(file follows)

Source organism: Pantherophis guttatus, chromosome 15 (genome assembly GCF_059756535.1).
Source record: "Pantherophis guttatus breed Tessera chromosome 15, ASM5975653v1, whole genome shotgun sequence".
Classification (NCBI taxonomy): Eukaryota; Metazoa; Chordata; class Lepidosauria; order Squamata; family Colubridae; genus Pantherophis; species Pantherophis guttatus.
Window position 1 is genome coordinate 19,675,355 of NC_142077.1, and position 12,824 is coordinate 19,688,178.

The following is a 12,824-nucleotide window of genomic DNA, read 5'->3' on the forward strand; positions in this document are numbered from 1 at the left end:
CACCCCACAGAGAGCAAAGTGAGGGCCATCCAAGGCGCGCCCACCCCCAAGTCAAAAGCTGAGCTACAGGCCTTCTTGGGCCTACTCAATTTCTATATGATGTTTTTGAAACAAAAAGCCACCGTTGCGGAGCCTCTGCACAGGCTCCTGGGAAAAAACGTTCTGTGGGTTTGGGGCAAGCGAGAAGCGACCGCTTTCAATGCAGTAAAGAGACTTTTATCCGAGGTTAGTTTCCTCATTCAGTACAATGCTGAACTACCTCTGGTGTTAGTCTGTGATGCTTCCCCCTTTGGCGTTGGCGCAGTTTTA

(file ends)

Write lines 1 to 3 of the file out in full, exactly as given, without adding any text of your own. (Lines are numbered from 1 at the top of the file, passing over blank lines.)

Source organism: Pantherophis guttatus, chromosome 15 (genome assembly GCF_059756535.1).
Source record: "Pantherophis guttatus breed Tessera chromosome 15, ASM5975653v1, whole genome shotgun sequence".
Classification (NCBI taxonomy): Eukaryota; Metazoa; Chordata; class Lepidosauria; order Squamata; family Colubridae; genus Pantherophis; species Pantherophis guttatus.